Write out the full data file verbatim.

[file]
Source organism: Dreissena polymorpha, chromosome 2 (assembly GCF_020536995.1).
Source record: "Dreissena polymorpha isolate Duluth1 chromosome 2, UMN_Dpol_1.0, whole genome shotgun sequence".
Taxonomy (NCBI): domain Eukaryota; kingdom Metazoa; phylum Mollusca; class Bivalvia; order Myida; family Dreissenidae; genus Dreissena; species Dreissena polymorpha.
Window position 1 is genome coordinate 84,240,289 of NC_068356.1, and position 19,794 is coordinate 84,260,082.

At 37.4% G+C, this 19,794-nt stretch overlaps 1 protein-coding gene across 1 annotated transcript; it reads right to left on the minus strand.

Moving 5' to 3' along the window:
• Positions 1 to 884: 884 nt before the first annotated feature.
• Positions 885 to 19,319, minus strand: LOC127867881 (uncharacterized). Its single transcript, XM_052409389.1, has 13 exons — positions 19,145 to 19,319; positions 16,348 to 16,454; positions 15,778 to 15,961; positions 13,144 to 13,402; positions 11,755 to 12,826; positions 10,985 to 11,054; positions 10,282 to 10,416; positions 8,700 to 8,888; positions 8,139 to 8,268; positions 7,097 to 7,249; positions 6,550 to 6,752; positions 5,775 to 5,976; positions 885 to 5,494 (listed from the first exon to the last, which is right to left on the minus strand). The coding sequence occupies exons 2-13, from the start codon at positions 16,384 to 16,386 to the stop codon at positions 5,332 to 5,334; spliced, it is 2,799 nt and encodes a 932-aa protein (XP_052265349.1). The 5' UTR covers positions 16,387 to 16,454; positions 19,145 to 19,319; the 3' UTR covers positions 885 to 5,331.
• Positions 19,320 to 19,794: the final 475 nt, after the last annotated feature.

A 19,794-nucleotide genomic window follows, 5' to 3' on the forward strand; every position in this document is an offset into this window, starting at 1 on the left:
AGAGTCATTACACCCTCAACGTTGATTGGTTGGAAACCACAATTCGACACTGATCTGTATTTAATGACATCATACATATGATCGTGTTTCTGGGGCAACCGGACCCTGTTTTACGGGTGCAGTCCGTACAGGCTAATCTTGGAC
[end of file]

Source organism: Dreissena polymorpha, chromosome 2 (assembly GCF_020536995.1).
Source record: "Dreissena polymorpha isolate Duluth1 chromosome 2, UMN_Dpol_1.0, whole genome shotgun sequence".
Taxonomy (NCBI): domain Eukaryota; kingdom Metazoa; phylum Mollusca; class Bivalvia; order Myida; family Dreissenidae; genus Dreissena; species Dreissena polymorpha.
Window position 1 is genome coordinate 84,240,289 of NC_068356.1, and position 19,794 is coordinate 84,260,082.

At 37.4% G+C, this 19,794-nt stretch overlaps 1 protein-coding gene across 1 annotated transcript; it reads right to left on the minus strand.

Moving 5' to 3' along the window:
• Positions 1 to 884: 884 nt before the first annotated feature.
• Positions 885 to 19,319, minus strand: LOC127867881 (uncharacterized). Its single transcript, XM_052409389.1, has 13 exons — positions 19,145 to 19,319; positions 16,348 to 16,454; positions 15,778 to 15,961; positions 13,144 to 13,402; positions 11,755 to 12,826; positions 10,985 to 11,054; positions 10,282 to 10,416; positions 8,700 to 8,888; positions 8,139 to 8,268; positions 7,097 to 7,249; positions 6,550 to 6,752; positions 5,775 to 5,976; positions 885 to 5,494 (listed from the first exon to the last, which is right to left on the minus strand). The coding sequence occupies exons 2-13, from the start codon at positions 16,384 to 16,386 to the stop codon at positions 5,332 to 5,334; spliced, it is 2,799 nt and encodes a 932-aa protein (XP_052265349.1). The 5' UTR covers positions 16,387 to 16,454; positions 19,145 to 19,319; the 3' UTR covers positions 885 to 5,331.
• Positions 19,320 to 19,794: the final 475 nt, after the last annotated feature.

A 19,794-nucleotide genomic window follows, 5' to 3' on the forward strand; every position in this document is an offset into this window, starting at 1 on the left:
AGAGTCATTACACCCTCAACGTTGATTGGTTGGAAACCACAATTCGACACTGATCTGTATTTAATGACATCATACATATGATCGTGTTTCTGGGGCAACCGGACCCTGTTTTACGGGTGCAGTCCGTACAGGCTAATCTTGGAC